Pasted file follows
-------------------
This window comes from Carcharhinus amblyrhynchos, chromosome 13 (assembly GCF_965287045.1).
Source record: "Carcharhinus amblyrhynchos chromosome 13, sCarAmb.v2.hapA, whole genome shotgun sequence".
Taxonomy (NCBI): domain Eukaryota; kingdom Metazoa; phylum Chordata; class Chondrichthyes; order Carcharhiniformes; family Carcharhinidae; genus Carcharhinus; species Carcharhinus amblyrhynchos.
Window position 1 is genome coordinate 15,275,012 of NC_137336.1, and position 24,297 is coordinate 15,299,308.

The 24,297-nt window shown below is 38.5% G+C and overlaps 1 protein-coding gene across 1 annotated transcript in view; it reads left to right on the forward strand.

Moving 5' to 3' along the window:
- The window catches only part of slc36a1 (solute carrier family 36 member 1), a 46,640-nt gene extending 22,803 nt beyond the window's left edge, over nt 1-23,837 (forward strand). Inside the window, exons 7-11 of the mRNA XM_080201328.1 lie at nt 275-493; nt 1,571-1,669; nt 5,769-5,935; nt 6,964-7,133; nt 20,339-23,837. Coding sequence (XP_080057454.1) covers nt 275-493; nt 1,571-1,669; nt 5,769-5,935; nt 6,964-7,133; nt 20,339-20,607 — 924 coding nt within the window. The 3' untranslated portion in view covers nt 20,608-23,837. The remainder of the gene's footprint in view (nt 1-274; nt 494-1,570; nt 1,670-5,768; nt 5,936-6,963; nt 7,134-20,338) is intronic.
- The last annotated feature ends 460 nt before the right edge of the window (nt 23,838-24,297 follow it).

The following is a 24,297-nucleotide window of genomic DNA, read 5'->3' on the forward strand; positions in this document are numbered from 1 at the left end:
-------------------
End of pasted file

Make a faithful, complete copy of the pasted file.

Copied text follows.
This window comes from Carcharhinus amblyrhynchos, chromosome 13 (assembly GCF_965287045.1).
Source record: "Carcharhinus amblyrhynchos chromosome 13, sCarAmb.v2.hapA, whole genome shotgun sequence".
Taxonomy (NCBI): domain Eukaryota; kingdom Metazoa; phylum Chordata; class Chondrichthyes; order Carcharhiniformes; family Carcharhinidae; genus Carcharhinus; species Carcharhinus amblyrhynchos.
Window position 1 is genome coordinate 15,275,012 of NC_137336.1, and position 24,297 is coordinate 15,299,308.

The 24,297-nt window shown below is 38.5% G+C and overlaps 1 protein-coding gene across 1 annotated transcript in view; it reads left to right on the forward strand.

Moving 5' to 3' along the window:
- The window catches only part of slc36a1 (solute carrier family 36 member 1), a 46,640-nt gene extending 22,803 nt beyond the window's left edge, over nt 1-23,837 (forward strand). Inside the window, exons 7-11 of the mRNA XM_080201328.1 lie at nt 275-493; nt 1,571-1,669; nt 5,769-5,935; nt 6,964-7,133; nt 20,339-23,837. Coding sequence (XP_080057454.1) covers nt 275-493; nt 1,571-1,669; nt 5,769-5,935; nt 6,964-7,133; nt 20,339-20,607 — 924 coding nt within the window. The 3' untranslated portion in view covers nt 20,608-23,837. The remainder of the gene's footprint in view (nt 1-274; nt 494-1,570; nt 1,670-5,768; nt 5,936-6,963; nt 7,134-20,338) is intronic.
- The last annotated feature ends 460 nt before the right edge of the window (nt 23,838-24,297 follow it).

The following is a 24,297-nucleotide window of genomic DNA, read 5'->3' on the forward strand; positions in this document are numbered from 1 at the left end: